Friday, June 13, 2014

Make way

Another dozen cyclists will hit the St. Louis streets tomorrow, most of them between the ages of eight and 13. As they officially graduate from the Earn-A-Bike course and take home their two-wheeled prizes, I'm delighted for them. But I feel some concern, too.

Over the past few Saturdays at BWorks, we've emphasized safety above all else. They bring their helmets every week. They know how important it is to be aware of their surroundings and to use hand signals and make eye contact with other users of the road. They look out for hazards, surprises, car doors. They understand that pedestrians have the right of way and that they should be courteous and predictable as cyclists. They've practiced braking, shifting gears, looking over their shoulder without swerving. And I'm confident they're getting the message that biking is super fun yet also serious.

Photo courtesy the parent of a recent pint-sized grad
What worries me is of course the things beyond their (and my) control, especially drivers. Sometimes it seems like everyone driving is on the phone (or looking at it). And some drivers behave as though they feel personally offended by anyone not traveling inside a private, enclosed bubble of zooming steel. Too many others are in such an apoplectic rush, incapable of demonstrating a glimmer of empathy or patience.

Overall, I think things are improving, actually. More often these days I catch myself waving appreciatively at cautious, kind drivers rather than shaking my fist at the reckless and aggressive among us. If you're a driver here in St. Louis, do keep any eye out for the young and vulnerable around town, please, and for pedestrians and cyclists everywhere. And if you're a cyclist, please wear a helmet(!) and ride respectfully, for the sake of the less experienced among us if nothing else. They're watching and learning from you. We all have a responsibility to them.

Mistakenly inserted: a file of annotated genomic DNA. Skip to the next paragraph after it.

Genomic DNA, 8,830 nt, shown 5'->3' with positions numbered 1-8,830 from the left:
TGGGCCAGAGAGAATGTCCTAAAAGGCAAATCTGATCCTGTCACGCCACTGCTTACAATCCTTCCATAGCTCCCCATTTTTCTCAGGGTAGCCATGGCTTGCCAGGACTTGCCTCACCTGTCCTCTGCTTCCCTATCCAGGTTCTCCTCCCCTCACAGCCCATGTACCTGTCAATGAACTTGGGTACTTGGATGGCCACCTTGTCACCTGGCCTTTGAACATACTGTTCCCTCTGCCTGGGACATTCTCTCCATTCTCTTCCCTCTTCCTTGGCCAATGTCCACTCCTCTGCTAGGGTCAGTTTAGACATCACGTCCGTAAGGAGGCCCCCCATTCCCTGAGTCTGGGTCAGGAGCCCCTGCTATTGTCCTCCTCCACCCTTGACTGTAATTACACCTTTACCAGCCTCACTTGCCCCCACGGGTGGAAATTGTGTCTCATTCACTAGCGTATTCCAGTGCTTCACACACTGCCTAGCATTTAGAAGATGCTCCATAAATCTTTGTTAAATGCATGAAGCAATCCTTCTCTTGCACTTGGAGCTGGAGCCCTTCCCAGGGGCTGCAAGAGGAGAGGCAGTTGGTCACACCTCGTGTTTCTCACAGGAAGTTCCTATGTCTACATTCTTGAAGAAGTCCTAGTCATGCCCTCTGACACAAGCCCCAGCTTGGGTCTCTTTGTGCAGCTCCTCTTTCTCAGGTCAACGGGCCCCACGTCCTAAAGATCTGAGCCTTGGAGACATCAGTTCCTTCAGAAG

"Get a bicycle. You won't regret it. If you live." -Mark Twain

Wednesday, June 11, 2014

How you will stand it

Flora at Devils Tower, June 2014
My sweet dad penned a simple yet slightly ominous lullaby for me as a little girl. At the more difficult points in my admittedly limited human experience and relatively easy life, its wistful melody still keeps me company, soothing my anxieties and frustrations:

"It's a hard life, Evie.
It's a bitter life, Mary Eve.
If you're crying now,
Then I don't know how you will stand it,
When the leaves fall in the autumn of your life.
So take good rest tonight."

I did cry frequently, more than earning that particular line. Possibly it was, and is, mostly weakness, a tendency to melancholy. But it seems I'm tuned to live, to stand it, by letting the tears fall freely.

Some people say we're never given more than we can handle, more than we can bear. But I anticipate more. It will come. The leaves fall. Life or the universe or god "stuns you by degrees," Dickinson says, "prepares your brittle nature for the ethereal blow."

But here we are, and I want to try to be brave, even though it hurts (life, that is). This has not been the easiest year in a lot of ways, but I'm grateful for how it has put things in perspective and reminded me of what matters--humor, integrity, kindness, health. Also coffee. And I'm indebted to Joe and understanding friends and family who have helped me keep my head up, even when I've not been much fun. Also the mad catter (the Dash cat man), who somehow manages to be his cuddliest, most attentive self when you're struggling.

"I will hurt you, hurt you, hurt you, says the world, and then a meadow arches its back and golden pollen sprays forth." -Kathryn Davis